The grandchildren and great grandchildren today.
I cannot remember when, but one day, these weekly gatherings stopped. I was sad; but thankful that the family remained close, and continued to meet during regular gatherings at Christmas and Chinese New Year, as well as on other special occasions. One dish that would characterise this season of life was mee siam. My Amah's version comprised a delicious selection of side dishes such as sambal udang and sambal sotong (chilli prawns and squid), that would be served alongside the staples of bee hoon, sliced boiled egg and twa kwa. Amah's fried beancurd had to be cut into small pieces and fried to a crisp. Only then would the mee siam be representative of a bona fide Amah-style dish.

Then there were the more personal dishes. Amah loved each of her grandchildren in a different way. For me, it was through the food that she prepared for me to take home to eat. As I lived alone for many years during my time in university, this was particularly precious for me. One such dish was nasi ulam, an unusual dish even by Peranakan standards. This special seafood-based dish is a complicated one to prepare, with its numerous ingredients of white flaky fish, small prawns, crabmeat and a unique spice. One memorable incident was when I took the dish to school, to enjoy it as I studied. I remember that one of my good friends happened to take a whiff of the food, and he remarked that it was especially pungent. He still wanted to try the dish, since I told him it was a one-of-a-kind dish prepared by my Amah. So I continued to do my work, and when I looked up I realised that all the food was gone! My friend had apparently wolfed down every single grain of the nasi ulam!

My Amah was also known for her glutinous rice or zubi peng. This was something that I had always loved in childhood; but something that my wife Sue had never eaten in her life. She however grew fond of the sticky rice, fried deliciously with small prawns (hae bee), and sprinkled generously with peanuts. To me, zubi peng represents how my wife has came to love my Amah, and how Sue grew fond of my dear grandmother during the ten years or so that she has known her.
My grandparents at our wedding. We desire to learn from them, and to pass on the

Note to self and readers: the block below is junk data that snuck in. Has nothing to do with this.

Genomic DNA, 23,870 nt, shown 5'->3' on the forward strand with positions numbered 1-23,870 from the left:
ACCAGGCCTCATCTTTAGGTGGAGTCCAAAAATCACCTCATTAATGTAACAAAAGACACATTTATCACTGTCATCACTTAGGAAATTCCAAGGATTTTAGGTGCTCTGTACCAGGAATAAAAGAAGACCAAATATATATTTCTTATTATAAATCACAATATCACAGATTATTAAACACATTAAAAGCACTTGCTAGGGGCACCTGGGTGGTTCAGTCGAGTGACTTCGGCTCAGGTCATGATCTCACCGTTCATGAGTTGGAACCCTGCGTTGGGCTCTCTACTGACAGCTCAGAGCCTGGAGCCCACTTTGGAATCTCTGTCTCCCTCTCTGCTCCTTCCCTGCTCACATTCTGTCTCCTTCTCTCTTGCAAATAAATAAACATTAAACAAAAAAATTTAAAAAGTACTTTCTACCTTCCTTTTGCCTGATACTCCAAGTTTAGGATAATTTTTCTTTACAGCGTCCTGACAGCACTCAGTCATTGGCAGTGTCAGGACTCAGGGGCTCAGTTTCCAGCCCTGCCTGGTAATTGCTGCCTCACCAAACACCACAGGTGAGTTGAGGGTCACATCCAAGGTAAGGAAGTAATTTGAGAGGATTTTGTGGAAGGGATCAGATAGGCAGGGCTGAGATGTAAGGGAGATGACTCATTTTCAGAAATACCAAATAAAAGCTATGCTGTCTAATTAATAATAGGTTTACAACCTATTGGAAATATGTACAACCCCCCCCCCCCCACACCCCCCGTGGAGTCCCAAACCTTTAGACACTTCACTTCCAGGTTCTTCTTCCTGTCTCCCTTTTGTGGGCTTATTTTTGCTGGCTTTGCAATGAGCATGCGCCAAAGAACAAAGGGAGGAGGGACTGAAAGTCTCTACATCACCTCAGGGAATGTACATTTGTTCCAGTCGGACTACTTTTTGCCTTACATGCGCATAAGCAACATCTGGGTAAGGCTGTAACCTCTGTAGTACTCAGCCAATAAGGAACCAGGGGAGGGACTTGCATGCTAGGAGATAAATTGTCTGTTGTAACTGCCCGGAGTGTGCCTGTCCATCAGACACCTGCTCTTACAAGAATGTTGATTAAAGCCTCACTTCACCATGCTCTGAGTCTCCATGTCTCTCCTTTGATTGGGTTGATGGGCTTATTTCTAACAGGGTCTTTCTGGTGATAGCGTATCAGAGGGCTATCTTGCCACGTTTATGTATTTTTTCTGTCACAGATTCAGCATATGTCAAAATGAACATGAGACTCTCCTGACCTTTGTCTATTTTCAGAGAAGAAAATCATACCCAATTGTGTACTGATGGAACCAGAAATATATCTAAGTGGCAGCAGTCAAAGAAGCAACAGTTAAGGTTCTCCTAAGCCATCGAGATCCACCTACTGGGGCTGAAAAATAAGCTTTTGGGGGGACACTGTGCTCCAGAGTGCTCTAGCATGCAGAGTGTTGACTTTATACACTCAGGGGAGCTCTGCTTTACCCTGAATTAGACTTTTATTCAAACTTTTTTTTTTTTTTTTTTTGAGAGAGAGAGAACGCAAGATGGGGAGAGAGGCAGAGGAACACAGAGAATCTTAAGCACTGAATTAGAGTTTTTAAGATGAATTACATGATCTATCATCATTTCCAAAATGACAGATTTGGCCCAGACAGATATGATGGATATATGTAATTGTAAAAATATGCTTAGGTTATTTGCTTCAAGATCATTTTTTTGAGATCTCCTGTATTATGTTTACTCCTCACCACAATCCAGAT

legacy that they have left us.
Chinese New Year as a family.
For me, I will always remember Amah's fried onions and chopped garlic. Amah knew I loved to cook, and that it was sometimes hard to do so given my busy life. She therefore made it a point to prepare fried onions and to peel and chop garlic for me every time we met for our family gatherings. These condiments made it easier for me to cook, and till today I still have these ingredients ready in the kitchen. My children have become fond of these condiments, with my older son Z constantly asking for fried onions whenever we eat noodles or fried rice. As for my younger son E, he loves the chopped garlic pieces deep fried, and would often eat them on their own, even when they are served with fried egg or other dishes.

In John 4:34, Jesus said that "My food... is to do the will of Him who sent me and to finish His work." This verse was spoken in the context of a later verse talking about the importance of outreach, when Jesus asked his disciples to look at the harvest; to realise that it was ripe and plentiful but that the workers were few.

Jesus had a heart for those who did not know God. So did Amah. She went to church from the age of 12, and was baptised at the age of 16. All her life she attended one church, Telok Ayer Methodist Church; and she often emphasised how important it is for everyone to know Jesus and to go to church. In fact when I first told Amah I was getting married to Sue, my grandma remarked, "Sue is a good girl. She loves Jesus." That, to her, was the most important. And I can appreciate the wisdom of that statement.
Supporting me at my confirmation service. I remember
she was beaming from ear to ear!
During her 95th Birthday celebration, just two weeks before her death, Amah shared with Sue what was to become her last words to our family. She told Sue to "always read God's Word to your children." Sue replied that we have been reading God's Word to our sons each night at bedtime, and Amah was pleased.

We are thankful that both our children have chosen to receive Jesus as their Lord and Saviour. This, I believe is Amah's greatest legacy to us. She was a third generation Christian, which makes our children sixth generation Christians. What a rich legacy!

We were especially thankful when 5-year-old Z prayed for Amah during her time in hospital. He declared," Dear God, Thank you for choosing Cho Cho. She belongs to you." My son has been asking why people do not want to know Jesus, and Sue has been encouraging him to pray for them. Our desire is for our children to take ownership of their faith, and to live lives pleasing to God, just as their great grandmother did. 

And we know that Amah would approve.

Tuesday, November 24, 2015

Of Giants, Stones, and Little Girls Who Bite

One of my main quests on my journey of motherhood is figuring out a way to reach the hearts of my boys. Mark and I believe that winning their hearts is the only way to ensure that we will be their first line of defence as they get older and face a world which is confusing yet alluring; we pray that we will always be one of the first voices they seek in the midst of relativism and blurred points of view. As Christians, we believe that knowing their hearts will pave the way for them to know the most important heart of all, their heavenly Father's heart.